In January, numerous Tsimshian hereditary chiefs as well as chiefs from inland nations spanning the entire length of the Skeena River, signed the Lelu Island Declaration at the Salmon Nation Summit in Prince Rupert.
The declaration states that Lelu Island, and Flora and Agnew Banks, are “protected for all, as a refuge for wild salmon and marine resources.”
Grave concerns about the possible effects of a Petronas liquefied natural gas plant at Lelu Island are supported by peer-reviewed science. A keynote speaker at the summit was Jonathan Moore, Associate Professor of Aquatic Ecology and Conservation. Moore holds the Liber Ero Chair of Coastal Science and Management at Simon Fraser University. His research, supported by Lax Kw’alaams Fisheries, covered the periods of 2007 and 2013 in the Skeena estuary area slated for development.
Moore’s sampling showed that the eelgrass beds adjacent to Lelu Island are a critically important salmon habitat. In their delicate transition from freshwater to marine habitat, some salmon populations may use these areas for months.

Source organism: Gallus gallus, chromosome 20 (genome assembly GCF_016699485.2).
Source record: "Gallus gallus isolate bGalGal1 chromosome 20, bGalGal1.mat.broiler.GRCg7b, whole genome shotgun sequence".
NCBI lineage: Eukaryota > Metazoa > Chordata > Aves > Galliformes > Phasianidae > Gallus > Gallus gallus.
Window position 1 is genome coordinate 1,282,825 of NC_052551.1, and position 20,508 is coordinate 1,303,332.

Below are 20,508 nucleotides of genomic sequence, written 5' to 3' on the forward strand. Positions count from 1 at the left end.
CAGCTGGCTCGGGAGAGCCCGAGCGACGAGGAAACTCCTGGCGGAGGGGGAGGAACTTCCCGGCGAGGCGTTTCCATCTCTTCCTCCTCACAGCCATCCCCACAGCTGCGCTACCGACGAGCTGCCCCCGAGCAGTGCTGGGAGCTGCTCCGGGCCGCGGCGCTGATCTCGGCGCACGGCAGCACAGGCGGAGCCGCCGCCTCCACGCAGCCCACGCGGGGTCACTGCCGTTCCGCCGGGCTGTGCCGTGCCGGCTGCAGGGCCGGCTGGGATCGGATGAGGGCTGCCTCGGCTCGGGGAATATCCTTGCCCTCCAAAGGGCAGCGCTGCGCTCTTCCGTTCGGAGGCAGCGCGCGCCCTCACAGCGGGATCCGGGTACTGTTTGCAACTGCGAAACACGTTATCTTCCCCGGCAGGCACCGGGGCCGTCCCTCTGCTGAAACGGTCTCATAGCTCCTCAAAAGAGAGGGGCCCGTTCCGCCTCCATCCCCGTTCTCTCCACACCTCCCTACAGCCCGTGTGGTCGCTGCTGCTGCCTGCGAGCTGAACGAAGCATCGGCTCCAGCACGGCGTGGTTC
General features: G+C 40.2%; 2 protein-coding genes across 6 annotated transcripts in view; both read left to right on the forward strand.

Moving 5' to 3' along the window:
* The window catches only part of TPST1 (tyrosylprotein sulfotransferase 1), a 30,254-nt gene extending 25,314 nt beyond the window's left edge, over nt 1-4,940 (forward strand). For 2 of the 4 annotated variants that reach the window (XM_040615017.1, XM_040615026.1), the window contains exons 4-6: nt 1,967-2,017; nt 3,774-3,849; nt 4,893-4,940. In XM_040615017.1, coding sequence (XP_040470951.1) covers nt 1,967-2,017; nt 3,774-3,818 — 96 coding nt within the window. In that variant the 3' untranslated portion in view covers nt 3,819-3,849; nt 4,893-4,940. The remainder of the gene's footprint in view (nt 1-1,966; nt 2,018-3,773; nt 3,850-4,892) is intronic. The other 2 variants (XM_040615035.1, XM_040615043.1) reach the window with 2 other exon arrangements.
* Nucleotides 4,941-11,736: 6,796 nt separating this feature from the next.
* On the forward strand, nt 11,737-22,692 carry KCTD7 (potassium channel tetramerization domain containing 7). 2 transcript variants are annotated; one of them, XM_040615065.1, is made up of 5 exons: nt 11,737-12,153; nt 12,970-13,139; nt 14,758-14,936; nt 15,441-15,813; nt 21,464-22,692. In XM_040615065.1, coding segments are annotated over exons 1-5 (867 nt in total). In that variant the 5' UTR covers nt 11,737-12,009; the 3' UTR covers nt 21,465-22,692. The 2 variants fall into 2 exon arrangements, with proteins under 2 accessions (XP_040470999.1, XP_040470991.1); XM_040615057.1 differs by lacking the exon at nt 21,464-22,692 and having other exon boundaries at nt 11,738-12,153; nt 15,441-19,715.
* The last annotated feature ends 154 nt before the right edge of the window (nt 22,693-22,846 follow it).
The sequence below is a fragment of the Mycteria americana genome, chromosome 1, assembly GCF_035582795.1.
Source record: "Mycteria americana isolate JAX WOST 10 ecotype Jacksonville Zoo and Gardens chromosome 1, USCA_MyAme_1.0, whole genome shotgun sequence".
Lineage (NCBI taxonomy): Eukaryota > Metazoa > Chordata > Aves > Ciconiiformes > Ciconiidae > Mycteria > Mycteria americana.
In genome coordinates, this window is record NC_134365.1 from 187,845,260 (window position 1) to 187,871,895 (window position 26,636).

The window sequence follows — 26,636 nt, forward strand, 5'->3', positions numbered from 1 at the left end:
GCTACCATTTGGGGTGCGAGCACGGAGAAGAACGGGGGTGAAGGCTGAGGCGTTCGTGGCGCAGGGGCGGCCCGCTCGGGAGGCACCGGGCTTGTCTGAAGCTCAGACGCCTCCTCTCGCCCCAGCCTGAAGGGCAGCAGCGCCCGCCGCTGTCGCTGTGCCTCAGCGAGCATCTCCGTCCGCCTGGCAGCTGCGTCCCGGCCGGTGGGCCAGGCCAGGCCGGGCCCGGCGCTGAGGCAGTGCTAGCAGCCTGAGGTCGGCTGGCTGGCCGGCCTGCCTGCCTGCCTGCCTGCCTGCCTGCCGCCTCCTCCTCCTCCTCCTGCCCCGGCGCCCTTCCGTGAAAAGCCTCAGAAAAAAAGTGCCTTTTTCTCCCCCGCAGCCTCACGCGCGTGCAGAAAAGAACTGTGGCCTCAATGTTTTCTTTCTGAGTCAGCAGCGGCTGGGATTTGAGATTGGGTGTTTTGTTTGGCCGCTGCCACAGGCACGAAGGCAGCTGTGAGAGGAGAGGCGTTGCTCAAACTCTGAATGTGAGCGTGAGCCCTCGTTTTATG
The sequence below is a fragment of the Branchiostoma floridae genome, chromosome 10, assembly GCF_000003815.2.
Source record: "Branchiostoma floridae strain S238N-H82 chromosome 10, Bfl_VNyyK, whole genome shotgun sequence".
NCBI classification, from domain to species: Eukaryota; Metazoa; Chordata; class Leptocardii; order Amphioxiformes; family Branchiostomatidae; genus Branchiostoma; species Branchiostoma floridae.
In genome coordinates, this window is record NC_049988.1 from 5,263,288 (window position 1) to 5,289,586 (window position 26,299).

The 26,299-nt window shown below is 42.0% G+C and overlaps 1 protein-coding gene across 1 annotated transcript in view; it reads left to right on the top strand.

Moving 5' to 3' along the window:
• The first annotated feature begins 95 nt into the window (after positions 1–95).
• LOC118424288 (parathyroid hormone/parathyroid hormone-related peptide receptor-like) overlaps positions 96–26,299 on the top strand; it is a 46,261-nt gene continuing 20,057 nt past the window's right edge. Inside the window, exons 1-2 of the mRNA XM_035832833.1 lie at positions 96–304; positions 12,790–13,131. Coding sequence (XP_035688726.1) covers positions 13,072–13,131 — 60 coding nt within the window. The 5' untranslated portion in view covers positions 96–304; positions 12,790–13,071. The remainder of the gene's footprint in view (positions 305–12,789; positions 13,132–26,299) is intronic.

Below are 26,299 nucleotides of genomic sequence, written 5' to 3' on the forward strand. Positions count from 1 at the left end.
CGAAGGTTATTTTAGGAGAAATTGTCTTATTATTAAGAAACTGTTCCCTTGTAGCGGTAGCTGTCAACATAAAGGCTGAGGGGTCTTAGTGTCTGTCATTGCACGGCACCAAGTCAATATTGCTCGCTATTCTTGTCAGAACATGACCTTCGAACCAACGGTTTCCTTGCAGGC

The area acts as a funnel for hundreds of millions of juvenile salmon every year.
A broad range of genetic diversities was detected in the samples collected, with fish representing the Skeena, Nass, Stikine and Southeast Alaska watersheds, and coastal systems from the central and north coast watersheds.
In short, this relatively tiny stand of eelgrass supports nearly all the salmon in the Skeena.
This peer-reviewed science confirmed earlier research in 1975 that the area should be protected from industrial development.
The Skeena River and its salmon are vital to the health and well-being of our region.
North West Watch would like to publicly acknowledge our elected representatives – MLAs Robin Austin, Jennifer Rice, and Doug Donaldson, and MP Nathan Cullen, for their integrity and courageous stand in support of the Lelu Island Declaration.
North West Watch Society, and the Council of Canadians, Terrace B.C. Chapter, Terrace, B.C.